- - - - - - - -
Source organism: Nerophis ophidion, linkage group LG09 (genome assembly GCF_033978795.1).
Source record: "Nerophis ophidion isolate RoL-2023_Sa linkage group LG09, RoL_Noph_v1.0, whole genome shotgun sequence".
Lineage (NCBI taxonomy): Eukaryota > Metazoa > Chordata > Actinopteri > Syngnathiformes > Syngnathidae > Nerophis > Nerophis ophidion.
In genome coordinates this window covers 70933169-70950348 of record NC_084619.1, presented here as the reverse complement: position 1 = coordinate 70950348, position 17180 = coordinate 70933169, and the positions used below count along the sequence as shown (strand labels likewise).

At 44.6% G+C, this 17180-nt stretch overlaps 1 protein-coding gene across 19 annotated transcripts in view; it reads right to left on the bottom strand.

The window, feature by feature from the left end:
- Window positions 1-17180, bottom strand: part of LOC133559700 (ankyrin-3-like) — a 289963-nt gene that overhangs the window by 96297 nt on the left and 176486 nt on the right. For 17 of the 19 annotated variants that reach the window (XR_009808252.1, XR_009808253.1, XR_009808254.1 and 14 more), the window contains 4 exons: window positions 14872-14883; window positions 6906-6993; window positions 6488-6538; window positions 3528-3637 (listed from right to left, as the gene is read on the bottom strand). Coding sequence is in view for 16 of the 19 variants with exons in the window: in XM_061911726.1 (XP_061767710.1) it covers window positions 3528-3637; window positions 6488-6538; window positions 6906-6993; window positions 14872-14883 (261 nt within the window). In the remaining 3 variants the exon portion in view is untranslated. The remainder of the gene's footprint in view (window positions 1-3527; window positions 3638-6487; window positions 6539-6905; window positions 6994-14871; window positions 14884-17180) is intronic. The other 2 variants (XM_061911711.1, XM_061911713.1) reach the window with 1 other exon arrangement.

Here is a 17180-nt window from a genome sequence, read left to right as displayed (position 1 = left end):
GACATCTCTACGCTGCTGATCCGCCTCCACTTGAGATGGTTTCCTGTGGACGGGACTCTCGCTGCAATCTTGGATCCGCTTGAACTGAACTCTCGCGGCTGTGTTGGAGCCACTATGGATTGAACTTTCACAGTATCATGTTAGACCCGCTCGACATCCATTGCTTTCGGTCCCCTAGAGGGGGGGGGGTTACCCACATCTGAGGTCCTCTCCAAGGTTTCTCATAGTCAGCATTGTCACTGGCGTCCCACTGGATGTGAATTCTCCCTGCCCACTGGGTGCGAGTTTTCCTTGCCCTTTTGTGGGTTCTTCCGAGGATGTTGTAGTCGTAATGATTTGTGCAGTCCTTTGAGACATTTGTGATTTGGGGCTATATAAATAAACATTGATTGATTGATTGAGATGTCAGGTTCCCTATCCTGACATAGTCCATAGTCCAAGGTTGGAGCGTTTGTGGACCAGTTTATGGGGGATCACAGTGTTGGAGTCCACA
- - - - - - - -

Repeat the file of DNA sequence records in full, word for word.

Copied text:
Source organism: Nerophis ophidion, linkage group LG09 (genome assembly GCF_033978795.1).
Source record: "Nerophis ophidion isolate RoL-2023_Sa linkage group LG09, RoL_Noph_v1.0, whole genome shotgun sequence".
Lineage (NCBI taxonomy): Eukaryota > Metazoa > Chordata > Actinopteri > Syngnathiformes > Syngnathidae > Nerophis > Nerophis ophidion.
In genome coordinates this window covers 70933169-70950348 of record NC_084619.1, presented here as the reverse complement: position 1 = coordinate 70950348, position 17180 = coordinate 70933169, and the positions used below count along the sequence as shown (strand labels likewise).

At 44.6% G+C, this 17180-nt stretch overlaps 1 protein-coding gene across 19 annotated transcripts in view; it reads right to left on the bottom strand.

The window, feature by feature from the left end:
- Window positions 1-17180, bottom strand: part of LOC133559700 (ankyrin-3-like) — a 289963-nt gene that overhangs the window by 96297 nt on the left and 176486 nt on the right. For 17 of the 19 annotated variants that reach the window (XR_009808252.1, XR_009808253.1, XR_009808254.1 and 14 more), the window contains 4 exons: window positions 14872-14883; window positions 6906-6993; window positions 6488-6538; window positions 3528-3637 (listed from right to left, as the gene is read on the bottom strand). Coding sequence is in view for 16 of the 19 variants with exons in the window: in XM_061911726.1 (XP_061767710.1) it covers window positions 3528-3637; window positions 6488-6538; window positions 6906-6993; window positions 14872-14883 (261 nt within the window). In the remaining 3 variants the exon portion in view is untranslated. The remainder of the gene's footprint in view (window positions 1-3527; window positions 3638-6487; window positions 6539-6905; window positions 6994-14871; window positions 14884-17180) is intronic. The other 2 variants (XM_061911711.1, XM_061911713.1) reach the window with 1 other exon arrangement.

Here is a 17180-nt window from a genome sequence, read left to right as displayed (position 1 = left end):
GACATCTCTACGCTGCTGATCCGCCTCCACTTGAGATGGTTTCCTGTGGACGGGACTCTCGCTGCAATCTTGGATCCGCTTGAACTGAACTCTCGCGGCTGTGTTGGAGCCACTATGGATTGAACTTTCACAGTATCATGTTAGACCCGCTCGACATCCATTGCTTTCGGTCCCCTAGAGGGGGGGGGGTTACCCACATCTGAGGTCCTCTCCAAGGTTTCTCATAGTCAGCATTGTCACTGGCGTCCCACTGGATGTGAATTCTCCCTGCCCACTGGGTGCGAGTTTTCCTTGCCCTTTTGTGGGTTCTTCCGAGGATGTTGTAGTCGTAATGATTTGTGCAGTCCTTTGAGACATTTGTGATTTGGGGCTATATAAATAAACATTGATTGATTGATTGAGATGTCAGGTTCCCTATCCTGACATAGTCCATAGTCCAAGGTTGGAGCGTTTGTGGACCAGTTTATGGGGGATCACAGTGTTGGAGTCCACA